It is the government’s responsibility everywhere to deliver key public services such as healthcare, public sanitization, education, water supply, weather forecasts, social safety net, public amenities, etc. Hong Kong is rather unique, however, in having a very big publicly subsidized housing program that accommodates almost one-half of its entire population. Just by way of comparison, in the United States, somewhat more than 1.2 million households live in public housing out of 129 million households, and rents are roughly 30 percent of household income (compared to no more than 10 percent for Hong Kong).
Now that the chief executive has announced the postponement of the 2020 Policy Address to next month, allowing her more time for refining it, I would express my fervent hope that in addition to the coverage over various policy areas, the government would offer some discussion on its policy strategy. In view of the lack of public trust and understanding about policymaking in the special administrative region government, Carrie Lam Cheng Yuet-ngor would do well to offer a coherent and convincing policy strategy that is seen to be reasonable and that addresses the public’s main concerns.
I would argue that in addition to the various public services common to all governments, all governments need to build two kinds of infrastructure. First is physical infrastructure like a railway system, airport, roads and water-supply and sewerage systems. The second is “soft infrastructure”, which is just as important, including institutions, culture, norms and values. These things, like physical infrastructure, need time and effort to build and, like physical infrastructure, form part of the environment in which people live, and condition how we live our lives.
The reason Hong Kong went through such turmoil over the past few years is because our soft infrastructure is very weak. All along, we have overlooked the importance of building soft infrastructure.
This is not just about the public misunderstanding of the government; it is also about the government failing to address issues of concern.
The government needs to make it very clear that Hong Kong is steadfast in supporting freedom of speech, independence of the judiciary, timely and accessible healthcare, caring for the handicapped and for the elderly, ensuring that affordable housing is available for all Hong Kong people, etc., and offer a strategy that will work. The government needs to make a strong case that the National Security Law for Hong Kong is consistent with the spirit of the Basic Law, and it was the failure of the SAR government to legislate for Article 23 amid public objections that made the National Security Law necessary. In the case of the extradition law amendment bill, the SAR government failed to introduce key measures that could have allayed the fear in some Hong Kong people. If it had done so, the amendment might have been possible.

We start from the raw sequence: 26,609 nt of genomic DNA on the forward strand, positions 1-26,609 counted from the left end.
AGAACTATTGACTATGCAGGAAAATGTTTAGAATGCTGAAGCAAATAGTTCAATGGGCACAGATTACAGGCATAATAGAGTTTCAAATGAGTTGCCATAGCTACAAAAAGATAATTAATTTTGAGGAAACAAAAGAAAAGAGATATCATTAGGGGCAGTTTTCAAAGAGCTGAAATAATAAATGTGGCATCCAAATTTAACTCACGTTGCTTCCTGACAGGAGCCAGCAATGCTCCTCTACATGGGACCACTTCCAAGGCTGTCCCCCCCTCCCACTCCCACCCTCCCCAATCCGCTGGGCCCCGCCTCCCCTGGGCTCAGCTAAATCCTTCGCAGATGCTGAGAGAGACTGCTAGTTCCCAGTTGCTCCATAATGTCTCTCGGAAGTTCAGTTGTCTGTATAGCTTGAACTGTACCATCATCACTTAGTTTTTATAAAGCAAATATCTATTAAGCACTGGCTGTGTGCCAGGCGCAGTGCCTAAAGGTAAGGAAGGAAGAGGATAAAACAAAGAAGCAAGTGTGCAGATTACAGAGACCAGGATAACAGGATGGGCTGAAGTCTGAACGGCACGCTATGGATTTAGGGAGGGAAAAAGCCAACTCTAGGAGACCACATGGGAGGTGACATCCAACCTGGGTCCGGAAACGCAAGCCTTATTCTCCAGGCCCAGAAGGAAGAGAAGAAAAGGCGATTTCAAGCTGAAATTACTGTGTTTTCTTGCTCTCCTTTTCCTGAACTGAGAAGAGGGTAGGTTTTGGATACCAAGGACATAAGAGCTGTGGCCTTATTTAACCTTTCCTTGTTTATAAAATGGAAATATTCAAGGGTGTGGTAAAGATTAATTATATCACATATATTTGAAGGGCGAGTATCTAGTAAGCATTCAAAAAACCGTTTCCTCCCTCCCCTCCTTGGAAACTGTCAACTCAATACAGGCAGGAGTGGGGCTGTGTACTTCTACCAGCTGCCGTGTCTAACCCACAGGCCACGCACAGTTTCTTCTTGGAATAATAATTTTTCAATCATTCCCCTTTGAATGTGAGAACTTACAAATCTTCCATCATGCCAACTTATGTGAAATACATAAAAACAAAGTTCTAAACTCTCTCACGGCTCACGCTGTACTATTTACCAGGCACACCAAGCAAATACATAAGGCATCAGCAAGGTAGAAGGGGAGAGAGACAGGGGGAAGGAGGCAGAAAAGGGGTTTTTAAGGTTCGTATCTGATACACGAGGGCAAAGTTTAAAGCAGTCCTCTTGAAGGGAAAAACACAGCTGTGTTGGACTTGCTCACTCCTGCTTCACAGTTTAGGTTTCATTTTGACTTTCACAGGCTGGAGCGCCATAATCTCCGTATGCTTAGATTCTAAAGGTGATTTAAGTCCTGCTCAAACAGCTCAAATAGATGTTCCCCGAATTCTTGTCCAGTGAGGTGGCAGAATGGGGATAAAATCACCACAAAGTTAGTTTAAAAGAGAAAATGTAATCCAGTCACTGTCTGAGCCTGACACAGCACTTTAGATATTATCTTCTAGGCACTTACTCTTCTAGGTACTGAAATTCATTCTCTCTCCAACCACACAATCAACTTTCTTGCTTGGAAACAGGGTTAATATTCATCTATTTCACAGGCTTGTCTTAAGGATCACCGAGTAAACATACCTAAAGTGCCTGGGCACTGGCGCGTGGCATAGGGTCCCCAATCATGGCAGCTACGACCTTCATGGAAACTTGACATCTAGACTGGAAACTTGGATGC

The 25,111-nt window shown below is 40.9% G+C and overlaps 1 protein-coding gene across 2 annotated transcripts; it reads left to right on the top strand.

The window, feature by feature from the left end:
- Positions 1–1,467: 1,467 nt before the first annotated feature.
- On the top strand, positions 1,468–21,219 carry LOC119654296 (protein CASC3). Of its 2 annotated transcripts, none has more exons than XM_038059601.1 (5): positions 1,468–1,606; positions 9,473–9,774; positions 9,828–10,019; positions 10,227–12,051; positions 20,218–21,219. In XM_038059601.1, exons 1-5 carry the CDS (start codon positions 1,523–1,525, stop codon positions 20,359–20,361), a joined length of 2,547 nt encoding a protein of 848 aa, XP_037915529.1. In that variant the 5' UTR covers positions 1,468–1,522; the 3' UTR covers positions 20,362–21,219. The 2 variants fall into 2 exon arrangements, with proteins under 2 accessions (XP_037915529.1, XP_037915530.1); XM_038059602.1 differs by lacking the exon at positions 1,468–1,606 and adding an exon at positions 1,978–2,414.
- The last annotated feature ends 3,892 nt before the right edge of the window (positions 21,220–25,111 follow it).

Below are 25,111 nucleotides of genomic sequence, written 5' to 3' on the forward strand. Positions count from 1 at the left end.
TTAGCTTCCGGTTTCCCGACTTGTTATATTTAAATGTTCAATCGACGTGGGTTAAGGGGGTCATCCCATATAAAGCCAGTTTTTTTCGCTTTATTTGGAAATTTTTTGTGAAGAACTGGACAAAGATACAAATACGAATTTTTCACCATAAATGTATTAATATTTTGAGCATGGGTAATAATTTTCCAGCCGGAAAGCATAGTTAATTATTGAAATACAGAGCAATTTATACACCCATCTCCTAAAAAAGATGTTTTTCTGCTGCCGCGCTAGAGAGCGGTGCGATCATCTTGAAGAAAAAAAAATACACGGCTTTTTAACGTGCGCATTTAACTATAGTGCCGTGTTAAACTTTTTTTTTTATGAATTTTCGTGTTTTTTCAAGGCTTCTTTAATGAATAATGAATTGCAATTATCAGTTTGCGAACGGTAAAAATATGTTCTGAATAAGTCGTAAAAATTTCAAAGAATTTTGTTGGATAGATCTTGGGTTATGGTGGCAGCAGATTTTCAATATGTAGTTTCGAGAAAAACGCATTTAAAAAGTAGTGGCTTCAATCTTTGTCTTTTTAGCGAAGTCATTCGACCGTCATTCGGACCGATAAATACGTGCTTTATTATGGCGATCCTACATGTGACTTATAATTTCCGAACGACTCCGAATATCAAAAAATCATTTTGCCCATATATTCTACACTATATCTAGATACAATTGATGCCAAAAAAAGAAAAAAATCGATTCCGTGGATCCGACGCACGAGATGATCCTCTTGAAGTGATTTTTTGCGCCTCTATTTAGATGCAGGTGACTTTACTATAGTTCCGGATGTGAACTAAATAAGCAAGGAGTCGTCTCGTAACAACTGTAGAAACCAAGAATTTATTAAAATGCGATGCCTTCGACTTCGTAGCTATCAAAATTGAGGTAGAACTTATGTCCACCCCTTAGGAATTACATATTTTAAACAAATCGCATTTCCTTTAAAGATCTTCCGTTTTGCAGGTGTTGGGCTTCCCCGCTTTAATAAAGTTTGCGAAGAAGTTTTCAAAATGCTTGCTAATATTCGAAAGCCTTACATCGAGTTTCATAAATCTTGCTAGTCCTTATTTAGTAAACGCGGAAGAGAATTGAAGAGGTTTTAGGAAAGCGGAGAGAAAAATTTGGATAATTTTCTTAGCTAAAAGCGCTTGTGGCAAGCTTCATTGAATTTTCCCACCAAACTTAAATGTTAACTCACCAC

To me, the SAR government should refer to the Basic Law and the Sino-British Joint Declaration more often in justifying its actions. In particular, the common narrative whether among the Hong Kong public or in the international media is that Beijing violated its promise in giving Hong Kong a high degree of autonomy. But the Basic Law explicitly requires a nominating committee in vetting candidates for the chief executive post and the joint declaration explicitly declares Hong Kong is an inalienable part of China. The SAR government needs to keep reminding Hong Kong people and the Western media about these facts.
The secretary for education made a good point in saying that the first ever teacher deregistered was disciplined not because he crossed the red line in talking about sensitive subjects, but because of professional misconduct. However, the chief executive in a statement criticized some teachers for promoting misunderstanding about the nation and smearing the country and the Hong Kong SAR government without basis. The problem with this statement is not whether it is untrue, but whether a criticism is equivalent to a smear. This is often subjective. Professional misconduct, on the other hand, is not.
In that particular instance, the teacher who designed the teaching materials would first introduce the subject of freedom of speech. Then, without explaining that freedom of speech is subject to limits, he introduced a secessionist’s pro-Hong Kong independence views. If the teacher was professional, he needed to explain to students the limits to freedom of speech in a civilized society. He should also have brought in someone to explain why Hong Kong independence is not feasible and will not bring peace and happiness to Hong Kong; instead, chaos, lawlessness, and economic disaster would be inevitable.
Finally, the nuanced nature of freedom of speech is a complicated subject, and so even if the teacher had done all of the above, this still may not be appropriate for primary five students.
Education is an important component of soft infrastructure. For this reason, I would strongly support an all-out reexamination of the education sector, and weed out teachers that advocate violence and secession. After all, we need to build a new generation of people who are keen in building Hong Kong into a civilized society that respects diverse views and at the same time shares the same aspiration for a better future for Hong Kong.
The author is a senior research fellow at Pan Sutong Shanghai-Hong Kong Economic Policy Research Institute, Lingnan University.
The views do not necessarily reflect those of China Daily.
HONG KONG NEWS